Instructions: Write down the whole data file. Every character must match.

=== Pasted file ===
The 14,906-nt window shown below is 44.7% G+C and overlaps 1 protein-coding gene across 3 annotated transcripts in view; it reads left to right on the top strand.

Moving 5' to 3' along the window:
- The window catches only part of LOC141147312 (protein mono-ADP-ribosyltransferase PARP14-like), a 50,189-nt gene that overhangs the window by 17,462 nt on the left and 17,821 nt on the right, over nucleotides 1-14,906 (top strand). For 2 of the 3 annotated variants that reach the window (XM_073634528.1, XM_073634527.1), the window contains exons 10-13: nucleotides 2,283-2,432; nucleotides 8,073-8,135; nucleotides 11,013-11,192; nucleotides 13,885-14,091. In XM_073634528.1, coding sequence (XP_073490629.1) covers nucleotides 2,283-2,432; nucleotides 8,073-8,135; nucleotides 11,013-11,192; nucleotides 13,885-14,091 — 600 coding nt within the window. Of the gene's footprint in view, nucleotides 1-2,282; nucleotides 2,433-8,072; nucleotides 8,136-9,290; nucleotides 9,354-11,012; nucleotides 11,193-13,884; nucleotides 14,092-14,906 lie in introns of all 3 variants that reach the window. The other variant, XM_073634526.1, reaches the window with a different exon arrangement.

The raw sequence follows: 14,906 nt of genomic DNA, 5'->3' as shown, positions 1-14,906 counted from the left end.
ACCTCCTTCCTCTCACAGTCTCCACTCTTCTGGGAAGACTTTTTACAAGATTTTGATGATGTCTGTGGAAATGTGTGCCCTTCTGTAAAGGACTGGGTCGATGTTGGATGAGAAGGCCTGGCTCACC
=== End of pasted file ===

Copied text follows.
The 14,906-nt window shown below is 44.7% G+C and overlaps 1 protein-coding gene across 3 annotated transcripts in view; it reads left to right on the top strand.

Moving 5' to 3' along the window:
- The window catches only part of LOC141147312 (protein mono-ADP-ribosyltransferase PARP14-like), a 50,189-nt gene that overhangs the window by 17,462 nt on the left and 17,821 nt on the right, over nucleotides 1-14,906 (top strand). For 2 of the 3 annotated variants that reach the window (XM_073634528.1, XM_073634527.1), the window contains exons 10-13: nucleotides 2,283-2,432; nucleotides 8,073-8,135; nucleotides 11,013-11,192; nucleotides 13,885-14,091. In XM_073634528.1, coding sequence (XP_073490629.1) covers nucleotides 2,283-2,432; nucleotides 8,073-8,135; nucleotides 11,013-11,192; nucleotides 13,885-14,091 — 600 coding nt within the window. Of the gene's footprint in view, nucleotides 1-2,282; nucleotides 2,433-8,072; nucleotides 8,136-9,290; nucleotides 9,354-11,012; nucleotides 11,193-13,884; nucleotides 14,092-14,906 lie in introns of all 3 variants that reach the window. The other variant, XM_073634526.1, reaches the window with a different exon arrangement.

The raw sequence follows: 14,906 nt of genomic DNA, 5'->3' as shown, positions 1-14,906 counted from the left end.
ACCTCCTTCCTCTCACAGTCTCCACTCTTCTGGGAAGACTTTTTACAAGATTTTGATGATGTCTGTGGAAATGTGTGCCCTTCTGTAAAGGACTGGGTCGATGTTGGATGAGAAGGCCTGGCTCACC